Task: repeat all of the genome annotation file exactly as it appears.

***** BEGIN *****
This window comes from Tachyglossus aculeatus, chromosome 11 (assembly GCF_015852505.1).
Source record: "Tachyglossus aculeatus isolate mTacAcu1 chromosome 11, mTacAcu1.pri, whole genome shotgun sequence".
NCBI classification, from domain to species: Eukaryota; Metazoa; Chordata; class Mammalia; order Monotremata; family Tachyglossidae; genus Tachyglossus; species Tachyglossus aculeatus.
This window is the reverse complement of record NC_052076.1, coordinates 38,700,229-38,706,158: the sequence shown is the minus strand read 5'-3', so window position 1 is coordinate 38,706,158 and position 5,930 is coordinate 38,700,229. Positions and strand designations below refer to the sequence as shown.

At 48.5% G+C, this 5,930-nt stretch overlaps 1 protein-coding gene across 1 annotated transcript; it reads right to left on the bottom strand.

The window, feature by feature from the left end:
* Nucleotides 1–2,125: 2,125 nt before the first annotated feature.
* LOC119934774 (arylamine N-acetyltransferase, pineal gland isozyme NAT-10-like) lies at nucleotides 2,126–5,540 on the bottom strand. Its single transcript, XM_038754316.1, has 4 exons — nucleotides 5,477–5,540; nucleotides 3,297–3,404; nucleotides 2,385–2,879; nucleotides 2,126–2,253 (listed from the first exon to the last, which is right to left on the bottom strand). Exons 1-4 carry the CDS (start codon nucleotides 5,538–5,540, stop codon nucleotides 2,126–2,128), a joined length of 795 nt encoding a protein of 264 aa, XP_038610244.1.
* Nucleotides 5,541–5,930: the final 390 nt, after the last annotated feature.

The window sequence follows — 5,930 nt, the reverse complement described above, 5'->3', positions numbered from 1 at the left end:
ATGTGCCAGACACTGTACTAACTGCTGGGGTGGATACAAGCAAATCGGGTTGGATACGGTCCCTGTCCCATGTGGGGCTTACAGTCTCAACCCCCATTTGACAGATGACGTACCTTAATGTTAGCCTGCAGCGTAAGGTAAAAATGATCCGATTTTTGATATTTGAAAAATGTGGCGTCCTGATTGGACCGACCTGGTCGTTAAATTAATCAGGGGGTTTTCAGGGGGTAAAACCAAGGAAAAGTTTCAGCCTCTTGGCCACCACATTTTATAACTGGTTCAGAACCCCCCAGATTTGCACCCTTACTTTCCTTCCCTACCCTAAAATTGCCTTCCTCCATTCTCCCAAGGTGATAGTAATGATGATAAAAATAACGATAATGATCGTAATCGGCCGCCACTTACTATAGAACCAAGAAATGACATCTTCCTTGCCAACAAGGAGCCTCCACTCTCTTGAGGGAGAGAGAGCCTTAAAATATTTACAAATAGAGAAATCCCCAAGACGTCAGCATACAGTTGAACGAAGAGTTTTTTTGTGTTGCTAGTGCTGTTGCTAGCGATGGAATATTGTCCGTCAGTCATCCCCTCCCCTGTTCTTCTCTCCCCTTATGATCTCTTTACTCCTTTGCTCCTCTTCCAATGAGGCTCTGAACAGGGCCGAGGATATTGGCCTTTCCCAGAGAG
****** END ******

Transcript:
This window comes from Tachyglossus aculeatus, chromosome 11 (assembly GCF_015852505.1).
Source record: "Tachyglossus aculeatus isolate mTacAcu1 chromosome 11, mTacAcu1.pri, whole genome shotgun sequence".
NCBI classification, from domain to species: Eukaryota; Metazoa; Chordata; class Mammalia; order Monotremata; family Tachyglossidae; genus Tachyglossus; species Tachyglossus aculeatus.
This window is the reverse complement of record NC_052076.1, coordinates 38,700,229-38,706,158: the sequence shown is the minus strand read 5'-3', so window position 1 is coordinate 38,706,158 and position 5,930 is coordinate 38,700,229. Positions and strand designations below refer to the sequence as shown.

At 48.5% G+C, this 5,930-nt stretch overlaps 1 protein-coding gene across 1 annotated transcript; it reads right to left on the bottom strand.

The window, feature by feature from the left end:
* Nucleotides 1–2,125: 2,125 nt before the first annotated feature.
* LOC119934774 (arylamine N-acetyltransferase, pineal gland isozyme NAT-10-like) lies at nucleotides 2,126–5,540 on the bottom strand. Its single transcript, XM_038754316.1, has 4 exons — nucleotides 5,477–5,540; nucleotides 3,297–3,404; nucleotides 2,385–2,879; nucleotides 2,126–2,253 (listed from the first exon to the last, which is right to left on the bottom strand). Exons 1-4 carry the CDS (start codon nucleotides 5,538–5,540, stop codon nucleotides 2,126–2,128), a joined length of 795 nt encoding a protein of 264 aa, XP_038610244.1.
* Nucleotides 5,541–5,930: the final 390 nt, after the last annotated feature.

The window sequence follows — 5,930 nt, the reverse complement described above, 5'->3', positions numbered from 1 at the left end:
ATGTGCCAGACACTGTACTAACTGCTGGGGTGGATACAAGCAAATCGGGTTGGATACGGTCCCTGTCCCATGTGGGGCTTACAGTCTCAACCCCCATTTGACAGATGACGTACCTTAATGTTAGCCTGCAGCGTAAGGTAAAAATGATCCGATTTTTGATATTTGAAAAATGTGGCGTCCTGATTGGACCGACCTGGTCGTTAAATTAATCAGGGGGTTTTCAGGGGGTAAAACCAAGGAAAAGTTTCAGCCTCTTGGCCACCACATTTTATAACTGGTTCAGAACCCCCCAGATTTGCACCCTTACTTTCCTTCCCTACCCTAAAATTGCCTTCCTCCATTCTCCCAAGGTGATAGTAATGATGATAAAAATAACGATAATGATCGTAATCGGCCGCCACTTACTATAGAACCAAGAAATGACATCTTCCTTGCCAACAAGGAGCCTCCACTCTCTTGAGGGAGAGAGAGCCTTAAAATATTTACAAATAGAGAAATCCCCAAGACGTCAGCATACAGTTGAACGAAGAGTTTTTTTGTGTTGCTAGTGCTGTTGCTAGCGATGGAATATTGTCCGTCAGTCATCCCCTCCCCTGTTCTTCTCTCCCCTTATGATCTCTTTACTCCTTTGCTCCTCTTCCAATGAGGCTCTGAACAGGGCCGAGGATATTGGCCTTTCCCAGAGAG